Olaf Breuning makes inversion machines. Remember the first time you gazed at one of his photographs, or installations? Your feelings transcended embarrassment, shame and outrage. You might have been walking through his 1998 „Woodworld“ installation, a Breuning classic: a dark tunnel in which visitors try not to bump into each other, followed by a cave where his nine minute movie, „Woodworld“, is shown. The screen is filled with a glossy black Land Rover parked in a forest. People are inside. You see only their shadows through artificial fog, atificial snow and soap bubbles, set to dramatic and suspensful music. The lighting in the film goes from blue to red and back again. The actors play with flashlights to show their white faces and black lips. Breunings universe conveys a totally transparent simulation, a mix of aesthetic codes, styles, attitudes, and cultures. There is no truth and no reality, only ambivalence. His precise style of embarrassment is a strategy that neglects connective tissues and laughs in the face of standard film production, whether the tradiional Hollywood film or the independents. Breuning`s work can be seen as an archive of different realities, much of which combines a „glam-trash“ quality and a fascination with a seedier kind of art. This is where the inversion sets in and shame turns to excitement. In that sense Breuning`s attempts are also about the production of art and what makes it different from real-world productions.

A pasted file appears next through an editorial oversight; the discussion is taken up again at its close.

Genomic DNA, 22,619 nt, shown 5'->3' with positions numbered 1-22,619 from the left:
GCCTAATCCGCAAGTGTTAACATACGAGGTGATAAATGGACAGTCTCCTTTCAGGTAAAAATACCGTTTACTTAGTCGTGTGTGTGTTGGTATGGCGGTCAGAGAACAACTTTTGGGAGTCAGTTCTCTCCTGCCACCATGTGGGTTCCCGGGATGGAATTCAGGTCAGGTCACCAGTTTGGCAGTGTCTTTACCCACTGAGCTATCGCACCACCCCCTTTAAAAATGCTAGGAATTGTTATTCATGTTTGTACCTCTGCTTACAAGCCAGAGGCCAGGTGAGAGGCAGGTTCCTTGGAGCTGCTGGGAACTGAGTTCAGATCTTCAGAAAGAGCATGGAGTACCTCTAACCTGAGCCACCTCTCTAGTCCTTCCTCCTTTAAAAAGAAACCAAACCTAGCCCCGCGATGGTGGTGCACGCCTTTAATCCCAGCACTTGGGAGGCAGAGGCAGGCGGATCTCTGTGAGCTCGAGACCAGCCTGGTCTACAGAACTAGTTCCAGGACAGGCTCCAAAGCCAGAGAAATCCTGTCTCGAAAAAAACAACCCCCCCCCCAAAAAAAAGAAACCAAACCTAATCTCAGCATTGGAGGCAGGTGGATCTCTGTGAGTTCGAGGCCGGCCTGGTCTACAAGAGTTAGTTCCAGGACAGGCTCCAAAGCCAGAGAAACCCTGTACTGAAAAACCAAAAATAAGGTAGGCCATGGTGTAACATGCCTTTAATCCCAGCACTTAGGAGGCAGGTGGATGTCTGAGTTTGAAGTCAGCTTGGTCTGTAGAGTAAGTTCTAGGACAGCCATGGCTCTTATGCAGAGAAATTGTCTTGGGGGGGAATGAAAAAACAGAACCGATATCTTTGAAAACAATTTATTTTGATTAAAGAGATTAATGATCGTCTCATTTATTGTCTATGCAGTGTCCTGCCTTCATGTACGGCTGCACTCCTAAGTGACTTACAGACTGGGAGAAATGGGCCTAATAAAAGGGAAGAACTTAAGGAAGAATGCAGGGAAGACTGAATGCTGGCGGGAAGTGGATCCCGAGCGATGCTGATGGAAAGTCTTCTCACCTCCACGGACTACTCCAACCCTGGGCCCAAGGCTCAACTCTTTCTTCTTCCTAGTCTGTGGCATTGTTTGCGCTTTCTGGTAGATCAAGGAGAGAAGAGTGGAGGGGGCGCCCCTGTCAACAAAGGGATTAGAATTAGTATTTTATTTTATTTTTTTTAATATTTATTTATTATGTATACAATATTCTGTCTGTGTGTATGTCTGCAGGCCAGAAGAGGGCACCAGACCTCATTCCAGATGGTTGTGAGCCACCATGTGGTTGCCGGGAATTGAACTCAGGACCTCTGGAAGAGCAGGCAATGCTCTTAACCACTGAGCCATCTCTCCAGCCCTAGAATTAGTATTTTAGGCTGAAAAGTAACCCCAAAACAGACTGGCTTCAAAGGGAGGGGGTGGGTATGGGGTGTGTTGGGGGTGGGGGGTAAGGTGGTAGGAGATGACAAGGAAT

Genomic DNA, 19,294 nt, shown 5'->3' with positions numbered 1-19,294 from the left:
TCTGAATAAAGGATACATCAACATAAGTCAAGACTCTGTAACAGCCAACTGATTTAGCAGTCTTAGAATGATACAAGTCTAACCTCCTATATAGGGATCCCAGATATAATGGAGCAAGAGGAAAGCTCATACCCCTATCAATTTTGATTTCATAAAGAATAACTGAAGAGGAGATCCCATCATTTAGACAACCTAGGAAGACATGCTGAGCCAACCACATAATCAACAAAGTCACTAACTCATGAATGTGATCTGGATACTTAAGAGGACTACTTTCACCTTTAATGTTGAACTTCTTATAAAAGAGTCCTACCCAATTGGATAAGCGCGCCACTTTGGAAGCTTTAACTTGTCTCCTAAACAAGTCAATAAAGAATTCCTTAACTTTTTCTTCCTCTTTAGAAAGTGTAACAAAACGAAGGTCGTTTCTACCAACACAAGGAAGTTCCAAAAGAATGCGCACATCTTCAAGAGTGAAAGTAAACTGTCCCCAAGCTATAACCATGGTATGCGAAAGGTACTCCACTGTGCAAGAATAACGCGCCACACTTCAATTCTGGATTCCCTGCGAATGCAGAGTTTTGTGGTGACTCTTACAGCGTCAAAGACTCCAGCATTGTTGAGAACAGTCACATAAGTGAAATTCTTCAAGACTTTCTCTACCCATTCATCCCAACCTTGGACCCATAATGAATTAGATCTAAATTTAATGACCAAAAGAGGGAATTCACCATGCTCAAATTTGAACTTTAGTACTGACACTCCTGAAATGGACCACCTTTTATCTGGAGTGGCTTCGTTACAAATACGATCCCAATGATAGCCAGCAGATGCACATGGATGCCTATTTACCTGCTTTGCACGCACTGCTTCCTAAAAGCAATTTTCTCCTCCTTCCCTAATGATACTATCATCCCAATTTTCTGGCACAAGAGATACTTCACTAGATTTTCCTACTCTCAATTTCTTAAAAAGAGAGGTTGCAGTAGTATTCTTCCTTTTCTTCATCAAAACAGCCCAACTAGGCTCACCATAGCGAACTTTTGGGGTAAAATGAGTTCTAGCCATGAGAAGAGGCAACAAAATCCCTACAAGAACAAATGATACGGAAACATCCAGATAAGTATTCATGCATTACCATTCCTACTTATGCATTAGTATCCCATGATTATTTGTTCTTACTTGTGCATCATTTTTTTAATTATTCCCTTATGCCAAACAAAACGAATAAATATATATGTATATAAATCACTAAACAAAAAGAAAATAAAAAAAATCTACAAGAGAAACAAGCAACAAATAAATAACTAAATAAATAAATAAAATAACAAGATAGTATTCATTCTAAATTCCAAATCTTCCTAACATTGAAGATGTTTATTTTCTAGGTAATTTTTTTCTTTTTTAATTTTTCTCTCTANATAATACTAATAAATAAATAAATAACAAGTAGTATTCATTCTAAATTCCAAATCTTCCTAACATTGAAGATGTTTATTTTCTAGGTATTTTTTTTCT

for purple prose